e're supposed to feel like we have a brain injury ourselves. Chris doesn't live at home. His family is rich and have all these guns that they talk about and play with but they're just for show. They're loaded too, so don't shoot them, OK?

But Chris doesn't live at home because he's on bad terms with his family. His family with all the guns. Instead, he lives with his blind friend Lewis. Chris gets a job at a bank in a one-cop-town.  You'll never guess where this is going because, I know from the DVD, that this is a thriller.

Chris falls in with this guy who's speaking with a phony accent. That's not what's supposed to make you suspicious though. He's just an English actor unsure of how to sound Missourian. He does a better job than his co-stars though. This guy is in a gang. One of the guys in the gang just sits around expressionless wearing sunglasses... even indoors and at night. He also wears all black so you just know he's a badass and probably, when he finally does do something besides sitting around scowling in silence, it's going to be badass and in slow motion.

Here's the thing that really made me think lots and lots. The blind guy is the only character in the film who can figure out why these gangstas want to be friends with Chris even t
hough he works so far away in a small town bank with only one cop around and his on such bad terms with his gun-crazy family. OK, in case you missed that. [Zoolander voice] The blind guy is the only one who sees. Deep, huh? I'll give you time to scoop up the pieces of your just-exploded mind now...

You still don't see where this is going, do you? That's because this movie is smarter than you.

Anyway, that one cop befriends Chris and keeps talking about how his wife is expecting and how he sure is looking forward to that and he hopes nothing bad happens to him because his wife is expecting a baby and if anything happens that would be really sad. Like if he got hurt on the job but how could that happen because it's a small town. But, on the other hand, it's real near Kansas City, which is full of unscrupulous city types. But what business would unscrupulous city types have at a bank in the country?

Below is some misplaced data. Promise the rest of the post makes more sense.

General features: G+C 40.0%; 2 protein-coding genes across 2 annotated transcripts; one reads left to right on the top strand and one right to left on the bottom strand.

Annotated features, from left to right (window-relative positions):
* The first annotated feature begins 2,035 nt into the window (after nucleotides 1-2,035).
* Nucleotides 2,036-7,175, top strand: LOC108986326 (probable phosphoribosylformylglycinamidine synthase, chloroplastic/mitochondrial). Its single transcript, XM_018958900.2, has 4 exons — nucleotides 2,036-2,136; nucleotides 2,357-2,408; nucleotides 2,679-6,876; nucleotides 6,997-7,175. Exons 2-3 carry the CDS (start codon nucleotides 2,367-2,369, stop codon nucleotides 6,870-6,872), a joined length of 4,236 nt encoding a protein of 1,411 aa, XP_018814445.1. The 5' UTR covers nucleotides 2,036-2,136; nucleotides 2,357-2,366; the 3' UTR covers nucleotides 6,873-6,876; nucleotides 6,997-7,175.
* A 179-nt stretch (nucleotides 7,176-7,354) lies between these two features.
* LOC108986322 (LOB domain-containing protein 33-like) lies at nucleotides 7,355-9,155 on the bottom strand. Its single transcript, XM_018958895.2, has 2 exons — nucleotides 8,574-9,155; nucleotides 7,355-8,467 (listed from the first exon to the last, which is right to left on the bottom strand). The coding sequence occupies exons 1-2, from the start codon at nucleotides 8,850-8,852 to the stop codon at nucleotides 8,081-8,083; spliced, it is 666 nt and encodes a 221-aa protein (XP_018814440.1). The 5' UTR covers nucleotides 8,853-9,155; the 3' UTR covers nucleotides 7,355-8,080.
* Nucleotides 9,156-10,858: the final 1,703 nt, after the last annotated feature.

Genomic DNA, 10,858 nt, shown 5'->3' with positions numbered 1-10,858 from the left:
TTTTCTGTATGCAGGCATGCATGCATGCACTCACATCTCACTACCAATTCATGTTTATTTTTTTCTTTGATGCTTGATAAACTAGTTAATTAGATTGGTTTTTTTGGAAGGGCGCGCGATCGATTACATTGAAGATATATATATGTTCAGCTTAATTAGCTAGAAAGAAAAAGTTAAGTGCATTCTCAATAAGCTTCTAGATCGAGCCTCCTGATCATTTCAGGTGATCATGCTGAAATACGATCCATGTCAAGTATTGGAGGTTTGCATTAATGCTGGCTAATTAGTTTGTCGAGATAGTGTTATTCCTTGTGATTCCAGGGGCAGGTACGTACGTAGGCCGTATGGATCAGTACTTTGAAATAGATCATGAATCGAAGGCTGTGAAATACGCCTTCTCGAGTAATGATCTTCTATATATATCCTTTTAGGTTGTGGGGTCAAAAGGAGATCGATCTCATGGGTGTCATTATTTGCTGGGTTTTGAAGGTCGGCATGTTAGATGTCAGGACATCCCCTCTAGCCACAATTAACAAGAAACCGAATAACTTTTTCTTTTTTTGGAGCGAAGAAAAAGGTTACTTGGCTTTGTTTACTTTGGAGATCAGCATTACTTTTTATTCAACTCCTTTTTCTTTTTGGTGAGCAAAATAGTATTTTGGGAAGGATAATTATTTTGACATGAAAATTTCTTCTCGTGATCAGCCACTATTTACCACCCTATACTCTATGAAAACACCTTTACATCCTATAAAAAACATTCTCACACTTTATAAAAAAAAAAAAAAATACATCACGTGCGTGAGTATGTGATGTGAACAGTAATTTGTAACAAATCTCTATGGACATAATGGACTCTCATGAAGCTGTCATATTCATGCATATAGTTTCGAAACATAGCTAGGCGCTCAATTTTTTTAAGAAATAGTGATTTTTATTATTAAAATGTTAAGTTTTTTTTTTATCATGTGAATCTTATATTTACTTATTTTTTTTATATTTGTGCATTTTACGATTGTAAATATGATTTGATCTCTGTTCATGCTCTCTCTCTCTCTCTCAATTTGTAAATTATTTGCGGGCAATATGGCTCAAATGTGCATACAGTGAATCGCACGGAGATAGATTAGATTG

these are gang members

The cop has to remind Chris, and the viewer, this fact because Chris's brain doesn't work. Then, when Chris's unscrupulous city friends concoct a plan involving the bank (that I won't give away) the cop shows up and starts in again. "It's my last day on the job, Chris. I sure hope nothing happens to me on my last day. The reason why it's my last day is on account of my wife is having that baby tomorrow and I'm going to spend time with my new baby just as long as nothing happens to me on my last day."

And then the guy who's silent all the time walks in slow motion and something bad happens to the cop. Then there's a really tedious and prolonged ending involving double crosses and pleas for mercy and guns and a bunch of other crap that's pretty much mandatory.

Eric Brightwell is an adventurer, essayist, rambler, explorer, cartographer, and guerrilla gardener who is always seeking paid writing, speaking, traveling, and art opportunities. He is not interested in generating advertorials, cranking out clickbait, or laboring away in a listicle mill “for exposure.”
Brightwell has written for Angels Walk LAAmoeblogBoom: A Journal of CaliforniadiaCRITICSHidden Los Angeles, and KCET Departures. His art has been featured by the American Institute of Architects, the Architecture & Design Museum, the Craft ContemporaryForm Follows FunctionLos Angeles County Store, the book SidewalkingSkid Row Housing Trust, and 1650 Gallery. Brightwell has been featured as subject in The Los Angeles TimesHuffington PostLos Angeles MagazineLAistCurbedLAEastsider LABoing BoingLos Angeles, I’m Yours, and on Notebook on Cities and Culture. He has been a guest speaker on KCRWWhich Way, LA?, at Emerson College, and the University of Southern California.
Brightwell is currently writing a book about Los Angeles and you can follow him on AmebaDuolingoFacebookGoodreadsInstagramMubiand Twitter.